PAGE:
[R-sig-ME] likelihood-ratio tests in conflict with coefficiants in maximal random effect model

Ben Bolker bbolker at gmail.com
Fri Feb 28 18:29:32 CET 2014

On 14-02-28 11:27 AM, Douglas Bates wrote:
> On Fri, Feb 28, 2014 at 10:04 AM, Emilia Ellsiepen <
> emilia.ellsiepen at gmail.com> wrote:
>> Dear list members,
>> in analyzing a data set using lmers with maximal random effect
>> structure and subsequent likelihood-ratio tests (LRTs) following Barr
>> et al. 2013, I ran into the following problem: In some of the LRTs, it
>> turned out that the simpler model (only main effects) has a higher
>> likelihood than the more complicated model (including interaction),
>> resulting in Chi=0. If I simplify the models by taking out the
>> interactions in the two random effect terms, the LRT for the
>> interaction has a highly significant result.>


> It shows that the more complex model has not converged to the optimum
> parameter values.  This can be because the optimizer being used is a bad
> choice (in recent versions of the lme4 package the default was a
> Nelder-Mead optimizer that can declare convergence to values that are not
> the optimal values) or it can be because the model is too complex.  We say
> that such models are over-parameterized.
> This is why the Barr et al. advice is dangerous.  In model selection there
> are two basic strategies: forward and backward.  Forward selection starts
> with a simple model and adds terms until they are no longer justified.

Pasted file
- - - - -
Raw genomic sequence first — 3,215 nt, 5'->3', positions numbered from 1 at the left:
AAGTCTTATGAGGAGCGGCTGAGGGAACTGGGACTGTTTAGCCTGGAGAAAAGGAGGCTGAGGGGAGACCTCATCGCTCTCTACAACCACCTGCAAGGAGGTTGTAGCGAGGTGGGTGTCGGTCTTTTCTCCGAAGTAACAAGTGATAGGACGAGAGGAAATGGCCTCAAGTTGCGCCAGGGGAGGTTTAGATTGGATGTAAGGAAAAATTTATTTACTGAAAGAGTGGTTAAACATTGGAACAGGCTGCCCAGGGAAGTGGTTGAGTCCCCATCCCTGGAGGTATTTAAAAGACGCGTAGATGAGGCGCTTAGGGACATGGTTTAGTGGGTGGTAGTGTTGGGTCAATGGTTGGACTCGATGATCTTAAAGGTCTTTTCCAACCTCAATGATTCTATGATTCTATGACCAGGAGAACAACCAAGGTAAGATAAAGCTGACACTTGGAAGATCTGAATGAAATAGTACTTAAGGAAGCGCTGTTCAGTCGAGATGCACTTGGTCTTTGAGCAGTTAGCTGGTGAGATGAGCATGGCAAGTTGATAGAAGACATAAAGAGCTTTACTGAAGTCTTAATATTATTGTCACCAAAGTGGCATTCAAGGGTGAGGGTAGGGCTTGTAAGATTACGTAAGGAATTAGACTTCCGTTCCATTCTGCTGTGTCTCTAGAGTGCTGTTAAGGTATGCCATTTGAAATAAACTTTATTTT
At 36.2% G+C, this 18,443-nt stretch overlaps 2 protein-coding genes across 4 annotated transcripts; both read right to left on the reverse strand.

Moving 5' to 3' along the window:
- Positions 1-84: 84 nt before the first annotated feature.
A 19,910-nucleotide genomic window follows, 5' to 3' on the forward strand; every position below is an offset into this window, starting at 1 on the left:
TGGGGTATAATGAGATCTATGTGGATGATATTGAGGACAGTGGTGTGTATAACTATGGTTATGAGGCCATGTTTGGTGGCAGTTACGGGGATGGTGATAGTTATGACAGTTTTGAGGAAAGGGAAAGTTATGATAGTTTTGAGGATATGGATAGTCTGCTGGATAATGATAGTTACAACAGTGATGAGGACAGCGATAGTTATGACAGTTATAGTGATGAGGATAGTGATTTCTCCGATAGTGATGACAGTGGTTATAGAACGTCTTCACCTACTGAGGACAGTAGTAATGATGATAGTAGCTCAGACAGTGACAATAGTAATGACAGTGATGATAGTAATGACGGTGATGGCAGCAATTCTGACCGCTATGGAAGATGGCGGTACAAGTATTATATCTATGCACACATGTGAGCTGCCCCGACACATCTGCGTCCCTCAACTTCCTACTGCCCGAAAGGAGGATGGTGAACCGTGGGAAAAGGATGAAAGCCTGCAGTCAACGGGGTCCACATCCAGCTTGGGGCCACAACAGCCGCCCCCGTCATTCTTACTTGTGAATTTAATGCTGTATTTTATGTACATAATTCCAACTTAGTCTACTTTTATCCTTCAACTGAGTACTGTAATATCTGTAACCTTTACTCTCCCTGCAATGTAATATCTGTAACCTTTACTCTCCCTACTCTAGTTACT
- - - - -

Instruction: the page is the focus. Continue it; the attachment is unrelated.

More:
>  Backward selection starts with the most complex model and drops terms.  It
> is well known that backward selection is problematic when you can't fit the
> most complex model.  Yet Barr et al. say unequivocally that you must use
> backward selection.  The result will be that many researchers, especially
> in linguistics, will encounter these problems of complex models providing
> worse fits than simpler models.
> I wish that Barr et al. would have provided software that is guaranteed to
> fit even the most complex model to a global optimum when they stated their
> "one size fits all" strategy.  they didn't and those with experience in
> numerical optimization can tell you why.  It is not possible to guarantee
> convergence to an optimum in over-parameterized models.


  I would be very interested to know whether the more thorough
convergence tests that we have implemented in the development version of
lme4 would correctly report that there are convergence problems with the
model containing the maximal RE structure ...

  Ben Bolker

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